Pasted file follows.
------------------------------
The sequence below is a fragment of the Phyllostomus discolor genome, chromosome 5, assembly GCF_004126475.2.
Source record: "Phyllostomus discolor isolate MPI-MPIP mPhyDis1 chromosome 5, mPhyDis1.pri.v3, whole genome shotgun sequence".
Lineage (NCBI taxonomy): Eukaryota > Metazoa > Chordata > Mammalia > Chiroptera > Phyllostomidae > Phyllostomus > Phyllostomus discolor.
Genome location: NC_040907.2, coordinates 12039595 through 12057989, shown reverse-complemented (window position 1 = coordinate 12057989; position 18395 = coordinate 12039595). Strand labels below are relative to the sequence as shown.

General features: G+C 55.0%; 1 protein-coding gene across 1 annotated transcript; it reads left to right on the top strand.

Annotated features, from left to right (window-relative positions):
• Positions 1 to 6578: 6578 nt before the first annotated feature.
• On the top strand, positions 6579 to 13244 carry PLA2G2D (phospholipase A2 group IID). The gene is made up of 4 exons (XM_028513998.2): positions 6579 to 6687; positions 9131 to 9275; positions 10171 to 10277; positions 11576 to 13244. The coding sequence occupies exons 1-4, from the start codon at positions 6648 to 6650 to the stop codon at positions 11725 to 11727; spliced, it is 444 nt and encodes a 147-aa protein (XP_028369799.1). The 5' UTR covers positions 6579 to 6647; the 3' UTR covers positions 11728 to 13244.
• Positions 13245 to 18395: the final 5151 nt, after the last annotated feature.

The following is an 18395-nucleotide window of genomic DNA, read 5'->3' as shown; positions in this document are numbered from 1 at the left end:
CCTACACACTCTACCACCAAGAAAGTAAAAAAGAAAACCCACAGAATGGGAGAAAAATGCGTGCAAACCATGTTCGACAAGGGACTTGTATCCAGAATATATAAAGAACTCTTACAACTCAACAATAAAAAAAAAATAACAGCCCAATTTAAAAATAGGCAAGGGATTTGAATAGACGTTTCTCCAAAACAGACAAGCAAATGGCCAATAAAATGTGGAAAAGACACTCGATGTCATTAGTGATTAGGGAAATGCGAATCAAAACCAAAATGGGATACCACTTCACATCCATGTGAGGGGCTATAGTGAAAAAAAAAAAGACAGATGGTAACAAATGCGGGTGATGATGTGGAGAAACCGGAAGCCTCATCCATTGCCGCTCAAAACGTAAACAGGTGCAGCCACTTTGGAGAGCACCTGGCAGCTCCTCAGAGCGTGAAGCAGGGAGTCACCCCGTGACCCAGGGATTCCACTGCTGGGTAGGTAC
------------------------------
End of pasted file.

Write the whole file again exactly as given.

The sequence below is a fragment of the Phyllostomus discolor genome, chromosome 5, assembly GCF_004126475.2.
Source record: "Phyllostomus discolor isolate MPI-MPIP mPhyDis1 chromosome 5, mPhyDis1.pri.v3, whole genome shotgun sequence".
Lineage (NCBI taxonomy): Eukaryota > Metazoa > Chordata > Mammalia > Chiroptera > Phyllostomidae > Phyllostomus > Phyllostomus discolor.
Genome location: NC_040907.2, coordinates 12039595 through 12057989, shown reverse-complemented (window position 1 = coordinate 12057989; position 18395 = coordinate 12039595). Strand labels below are relative to the sequence as shown.

General features: G+C 55.0%; 1 protein-coding gene across 1 annotated transcript; it reads left to right on the top strand.

Annotated features, from left to right (window-relative positions):
• Positions 1 to 6578: 6578 nt before the first annotated feature.
• On the top strand, positions 6579 to 13244 carry PLA2G2D (phospholipase A2 group IID). The gene is made up of 4 exons (XM_028513998.2): positions 6579 to 6687; positions 9131 to 9275; positions 10171 to 10277; positions 11576 to 13244. The coding sequence occupies exons 1-4, from the start codon at positions 6648 to 6650 to the stop codon at positions 11725 to 11727; spliced, it is 444 nt and encodes a 147-aa protein (XP_028369799.1). The 5' UTR covers positions 6579 to 6647; the 3' UTR covers positions 11728 to 13244.
• Positions 13245 to 18395: the final 5151 nt, after the last annotated feature.

The following is an 18395-nucleotide window of genomic DNA, read 5'->3' as shown; positions in this document are numbered from 1 at the left end:
CCTACACACTCTACCACCAAGAAAGTAAAAAAGAAAACCCACAGAATGGGAGAAAAATGCGTGCAAACCATGTTCGACAAGGGACTTGTATCCAGAATATATAAAGAACTCTTACAACTCAACAATAAAAAAAAAATAACAGCCCAATTTAAAAATAGGCAAGGGATTTGAATAGACGTTTCTCCAAAACAGACAAGCAAATGGCCAATAAAATGTGGAAAAGACACTCGATGTCATTAGTGATTAGGGAAATGCGAATCAAAACCAAAATGGGATACCACTTCACATCCATGTGAGGGGCTATAGTGAAAAAAAAAAAGACAGATGGTAACAAATGCGGGTGATGATGTGGAGAAACCGGAAGCCTCATCCATTGCCGCTCAAAACGTAAACAGGTGCAGCCACTTTGGAGAGCACCTGGCAGCTCCTCAGAGCGTGAAGCAGGGAGTCACCCCGTGACCCAGGGATTCCACTGCTGGGTAGGTAC